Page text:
Obama assures New Jersey storm victims of full government support
Washington, United States (4E) – President Barack Obama on Wednesday assured full government support to storm victims during his visit to the New Jersey.
“You guys are in my thoughts and prayers. We are going to be here for the long haul,” Obama said. His comments came just six days before the presidential elections during his visit to an emergency shelter in Brigantine.
New Jersey governor Chris Christie and the federal government’s Emergency Relief Director Craig Fugate accompanied him during the visit. As Sandy battered the U.S.’ eastern coast, millions of people left without power.
Obama assured that the top priority of his government currently would be to get the power back on, which will then be followed by a clean-up drive. “We’re going to not tolerate any red tape. We’re not going to tolerate any bureaucracy. We’re going to make sure that we get the help to you as quickly as we can,” the president said.
Republican presidential candidate Mitt Romney’s outspoken ally Christie caused a rift in his own party when he not only thanked Obama for what he called an ‘important’ visit but also praised him for magnificently handling the devastating storm in the region.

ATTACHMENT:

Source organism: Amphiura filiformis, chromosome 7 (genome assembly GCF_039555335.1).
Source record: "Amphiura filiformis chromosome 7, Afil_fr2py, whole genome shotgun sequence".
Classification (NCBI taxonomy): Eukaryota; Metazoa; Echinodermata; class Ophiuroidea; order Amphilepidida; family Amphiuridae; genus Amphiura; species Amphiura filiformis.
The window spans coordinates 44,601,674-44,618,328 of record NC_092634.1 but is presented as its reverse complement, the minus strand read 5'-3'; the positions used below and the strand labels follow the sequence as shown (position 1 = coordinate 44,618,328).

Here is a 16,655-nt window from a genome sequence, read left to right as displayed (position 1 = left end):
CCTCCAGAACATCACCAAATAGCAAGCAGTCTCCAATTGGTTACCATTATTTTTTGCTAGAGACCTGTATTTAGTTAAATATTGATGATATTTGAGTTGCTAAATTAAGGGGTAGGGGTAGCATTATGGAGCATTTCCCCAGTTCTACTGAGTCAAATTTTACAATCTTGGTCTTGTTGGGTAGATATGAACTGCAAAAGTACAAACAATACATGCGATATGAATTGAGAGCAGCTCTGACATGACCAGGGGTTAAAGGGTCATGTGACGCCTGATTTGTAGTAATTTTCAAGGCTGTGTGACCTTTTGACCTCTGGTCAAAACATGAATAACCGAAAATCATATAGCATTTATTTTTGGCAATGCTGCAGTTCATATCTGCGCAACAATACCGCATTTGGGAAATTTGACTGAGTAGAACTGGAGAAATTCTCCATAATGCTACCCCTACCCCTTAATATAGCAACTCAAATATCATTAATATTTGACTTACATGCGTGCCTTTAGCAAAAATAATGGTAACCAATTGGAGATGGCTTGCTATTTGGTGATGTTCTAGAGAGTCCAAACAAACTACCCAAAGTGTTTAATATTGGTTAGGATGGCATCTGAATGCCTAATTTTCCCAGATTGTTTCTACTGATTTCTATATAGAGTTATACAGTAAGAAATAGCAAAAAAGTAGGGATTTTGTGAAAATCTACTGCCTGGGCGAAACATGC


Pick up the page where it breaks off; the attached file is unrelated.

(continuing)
“It’s really important to have the president of the United States acknowledge all the suffering that’s going on here in New Jersey and I appreciate it very much,” Christie said.
Meanwhile, French Foreign Minister Laurent Fabius expressed total solidarity with the American people fighting the devastating Hurricane Sandy and offered aid for the recovery. “France is ready to provide the United States with all the aid it deems necessary,” Fabius said in a statement. “In the face of the devastating effects of Hurricane Sandy, I express my total solidarity with the American people who, after the Caribbean nations, are living through very difficult hours,” the minister added.
Sandy has reportedly claimed 110 lives with 42 in several US eastern coastal states and 67 elsewhere in the Caribbean. The figure is expected to rise with number of people of missing. Nearly 65,000 French nationals, including 35,000 in New York, live in the northeastern United States.